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Community Leaders Discuss Next Steps In Freddie Gray Investigation

BALTIMORE (WJZ) -- In the days following Freddie Gray's death, there have been a number of demonstrations with people looking for answers and justice.

Marcus Washington has more on what community leaders are saying should be the next steps.

It's been more than a week since Freddie Gray's arrest and several days since his death. In the midst of protests, everyone from the mayor to the community is looking for answers.

"There is hope as long as there is something to hope for," said one.

WJZ asked West Baltimore community leaders to get together to discuss potential solutions.

Washington: "I know we've seen situations like this in Ferguson, Cleveland and New York City. What is needed here, now, in Baltimore to keep things peaceful and get the justice people in the community want?"

"At a simple perspective, it's just allowing the community to be part of the process and providing the information we can provide to ensure that they understand that the authorities and the officials are doing all that they can do to ensure justice is served," said Baltimore City Councilman Nick Mosby.

View Tuesday's Protest:

Click here for the latest on the investigation into Freddie Gray's death.

The conversation focused on what's next for a community dealing with the decades-long issue of not trusting police.

"You call 911 on your next door neighbor's son for being on the corner and he ends up dead in the feel a certain way where you don't want to bring Baltimore policing in your own area," said Ray Kelley, No Boundaries.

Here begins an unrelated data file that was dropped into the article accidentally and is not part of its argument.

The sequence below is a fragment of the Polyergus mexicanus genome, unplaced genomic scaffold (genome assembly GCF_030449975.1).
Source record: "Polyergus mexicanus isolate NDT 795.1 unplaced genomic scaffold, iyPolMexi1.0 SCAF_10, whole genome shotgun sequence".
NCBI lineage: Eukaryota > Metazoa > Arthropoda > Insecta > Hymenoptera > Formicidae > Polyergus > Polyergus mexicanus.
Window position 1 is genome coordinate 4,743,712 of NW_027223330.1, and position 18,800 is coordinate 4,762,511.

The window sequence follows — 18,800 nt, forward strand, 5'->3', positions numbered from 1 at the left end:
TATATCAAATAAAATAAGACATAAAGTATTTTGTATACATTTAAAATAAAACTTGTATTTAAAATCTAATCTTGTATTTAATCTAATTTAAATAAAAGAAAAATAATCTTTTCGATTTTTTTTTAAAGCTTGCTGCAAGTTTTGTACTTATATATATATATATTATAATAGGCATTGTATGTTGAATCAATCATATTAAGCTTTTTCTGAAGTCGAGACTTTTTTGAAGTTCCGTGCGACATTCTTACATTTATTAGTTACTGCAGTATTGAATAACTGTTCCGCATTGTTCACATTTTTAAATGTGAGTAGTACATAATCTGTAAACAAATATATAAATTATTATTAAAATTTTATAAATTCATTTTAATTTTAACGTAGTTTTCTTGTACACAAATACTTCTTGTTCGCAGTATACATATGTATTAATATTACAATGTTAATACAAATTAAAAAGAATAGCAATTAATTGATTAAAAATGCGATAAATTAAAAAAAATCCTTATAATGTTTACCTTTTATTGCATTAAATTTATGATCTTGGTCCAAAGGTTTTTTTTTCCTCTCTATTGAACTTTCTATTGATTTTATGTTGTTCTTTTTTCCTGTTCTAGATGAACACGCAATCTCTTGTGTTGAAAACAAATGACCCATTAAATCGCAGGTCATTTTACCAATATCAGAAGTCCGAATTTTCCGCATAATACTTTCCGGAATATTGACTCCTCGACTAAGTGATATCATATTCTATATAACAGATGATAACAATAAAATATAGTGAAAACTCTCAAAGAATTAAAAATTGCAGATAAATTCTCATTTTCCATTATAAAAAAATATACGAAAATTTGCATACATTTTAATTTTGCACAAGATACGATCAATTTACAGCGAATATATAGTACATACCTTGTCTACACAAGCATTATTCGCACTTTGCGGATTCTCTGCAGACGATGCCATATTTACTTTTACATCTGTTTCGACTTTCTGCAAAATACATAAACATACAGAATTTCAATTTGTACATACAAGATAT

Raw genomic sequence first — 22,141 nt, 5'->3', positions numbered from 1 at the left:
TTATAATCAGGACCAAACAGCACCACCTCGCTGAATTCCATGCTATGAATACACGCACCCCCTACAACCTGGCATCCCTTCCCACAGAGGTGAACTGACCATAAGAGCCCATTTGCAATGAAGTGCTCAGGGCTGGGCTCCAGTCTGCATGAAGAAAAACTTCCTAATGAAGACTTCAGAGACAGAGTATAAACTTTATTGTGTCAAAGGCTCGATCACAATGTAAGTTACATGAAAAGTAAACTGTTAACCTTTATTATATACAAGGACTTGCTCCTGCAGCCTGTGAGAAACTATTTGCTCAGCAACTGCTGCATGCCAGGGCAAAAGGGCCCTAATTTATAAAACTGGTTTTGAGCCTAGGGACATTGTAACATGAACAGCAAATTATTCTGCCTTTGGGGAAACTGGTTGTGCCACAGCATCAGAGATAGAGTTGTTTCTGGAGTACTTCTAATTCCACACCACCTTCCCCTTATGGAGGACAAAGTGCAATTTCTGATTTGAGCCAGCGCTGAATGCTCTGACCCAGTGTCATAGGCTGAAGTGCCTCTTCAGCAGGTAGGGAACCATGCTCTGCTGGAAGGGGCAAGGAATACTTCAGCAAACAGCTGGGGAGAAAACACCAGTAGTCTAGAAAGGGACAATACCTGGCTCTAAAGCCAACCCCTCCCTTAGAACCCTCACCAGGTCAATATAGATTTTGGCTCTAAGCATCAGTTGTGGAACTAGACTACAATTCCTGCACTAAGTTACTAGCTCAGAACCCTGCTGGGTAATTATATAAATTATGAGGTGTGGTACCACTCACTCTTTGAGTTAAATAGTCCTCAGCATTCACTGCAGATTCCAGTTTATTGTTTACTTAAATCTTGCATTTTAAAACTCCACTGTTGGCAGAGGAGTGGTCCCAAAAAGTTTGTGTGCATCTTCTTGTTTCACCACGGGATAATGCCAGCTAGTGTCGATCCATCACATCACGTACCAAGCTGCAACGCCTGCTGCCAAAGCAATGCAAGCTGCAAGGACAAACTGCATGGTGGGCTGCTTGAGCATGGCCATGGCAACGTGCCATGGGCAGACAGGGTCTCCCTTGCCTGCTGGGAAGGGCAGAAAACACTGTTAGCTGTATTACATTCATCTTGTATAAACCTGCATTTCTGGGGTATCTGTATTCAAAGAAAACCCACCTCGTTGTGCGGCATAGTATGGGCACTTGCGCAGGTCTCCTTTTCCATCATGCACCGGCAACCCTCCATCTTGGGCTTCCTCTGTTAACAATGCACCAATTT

Speaking with the community leaders, they say change doesn't happen instantly, but it does begin with a vote.

"You have to take that anger and frustrations into action, as related to political process," said Mosby. "voting, as it relates to City Hall, Annapolis and the White House and they understand and know [the community's] needs."

"Justice is not just convicting the officers or getting a settlement for Brother Gray's family or anything like that. Justice is changing the policies and creating the legislation so we don't have to go through this every time there is this type of situation," Kelley said.

"Come together and pray and ask God for healing and especially the family," said Rev. Keith Bailey, Fulton Heights Community Association. "The family needs that."

"We're talking about everybody really coming together and really addressing the decades-old issue. It's not just a Baltimore problem; it's an urban issue problem," Mosby said.

Stay with WJZ for updates on this developing story.

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